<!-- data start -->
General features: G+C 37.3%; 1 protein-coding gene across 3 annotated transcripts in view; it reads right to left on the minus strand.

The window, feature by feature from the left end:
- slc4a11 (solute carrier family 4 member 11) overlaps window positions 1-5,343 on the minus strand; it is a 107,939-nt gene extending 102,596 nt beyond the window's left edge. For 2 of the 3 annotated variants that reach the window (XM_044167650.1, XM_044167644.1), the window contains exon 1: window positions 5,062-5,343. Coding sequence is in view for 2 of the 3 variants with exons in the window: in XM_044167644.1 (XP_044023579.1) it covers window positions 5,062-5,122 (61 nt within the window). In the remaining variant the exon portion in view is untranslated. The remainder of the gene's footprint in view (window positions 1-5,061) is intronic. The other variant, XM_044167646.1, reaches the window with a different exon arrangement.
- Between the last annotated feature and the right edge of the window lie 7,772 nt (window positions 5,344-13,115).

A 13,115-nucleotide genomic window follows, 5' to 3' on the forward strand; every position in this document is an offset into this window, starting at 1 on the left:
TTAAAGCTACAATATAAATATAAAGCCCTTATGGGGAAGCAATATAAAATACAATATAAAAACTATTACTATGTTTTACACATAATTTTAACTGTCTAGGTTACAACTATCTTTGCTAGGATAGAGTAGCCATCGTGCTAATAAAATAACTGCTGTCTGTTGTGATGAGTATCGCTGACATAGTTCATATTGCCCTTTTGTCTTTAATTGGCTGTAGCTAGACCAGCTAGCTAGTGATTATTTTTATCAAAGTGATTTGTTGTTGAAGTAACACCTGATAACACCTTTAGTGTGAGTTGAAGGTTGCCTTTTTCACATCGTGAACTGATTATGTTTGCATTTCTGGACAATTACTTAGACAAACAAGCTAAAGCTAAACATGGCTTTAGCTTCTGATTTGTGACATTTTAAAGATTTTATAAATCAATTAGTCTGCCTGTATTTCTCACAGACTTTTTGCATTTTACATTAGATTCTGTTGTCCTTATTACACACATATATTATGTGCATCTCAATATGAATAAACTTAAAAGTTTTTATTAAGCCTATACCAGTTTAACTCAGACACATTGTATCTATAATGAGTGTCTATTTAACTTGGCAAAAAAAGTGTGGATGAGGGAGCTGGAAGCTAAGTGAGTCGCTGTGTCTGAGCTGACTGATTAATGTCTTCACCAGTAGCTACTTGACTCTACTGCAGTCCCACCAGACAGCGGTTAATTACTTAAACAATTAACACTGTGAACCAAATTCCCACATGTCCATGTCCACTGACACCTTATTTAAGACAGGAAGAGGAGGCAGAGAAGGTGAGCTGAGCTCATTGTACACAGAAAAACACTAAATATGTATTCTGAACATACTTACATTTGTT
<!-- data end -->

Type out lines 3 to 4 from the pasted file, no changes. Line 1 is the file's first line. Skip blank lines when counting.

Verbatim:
- slc4a11 (solute carrier family 4 member 11) overlaps window positions 1-5,343 on the minus strand; it is a 107,939-nt gene extending 102,596 nt beyond the window's left edge. For 2 of the 3 annotated variants that reach the window (XM_044167650.1, XM_044167644.1), the window contains exon 1: window positions 5,062-5,343. Coding sequence is in view for 2 of the 3 variants with exons in the window: in XM_044167644.1 (XP_044023579.1) it covers window positions 5,062-5,122 (61 nt within the window). In the remaining variant the exon portion in view is untranslated. The remainder of the gene's footprint in view (window positions 1-5,061) is intronic. The other variant, XM_044167646.1, reaches the window with a different exon arrangement.
- Between the last annotated feature and the right edge of the window lie 7,772 nt (window positions 5,344-13,115).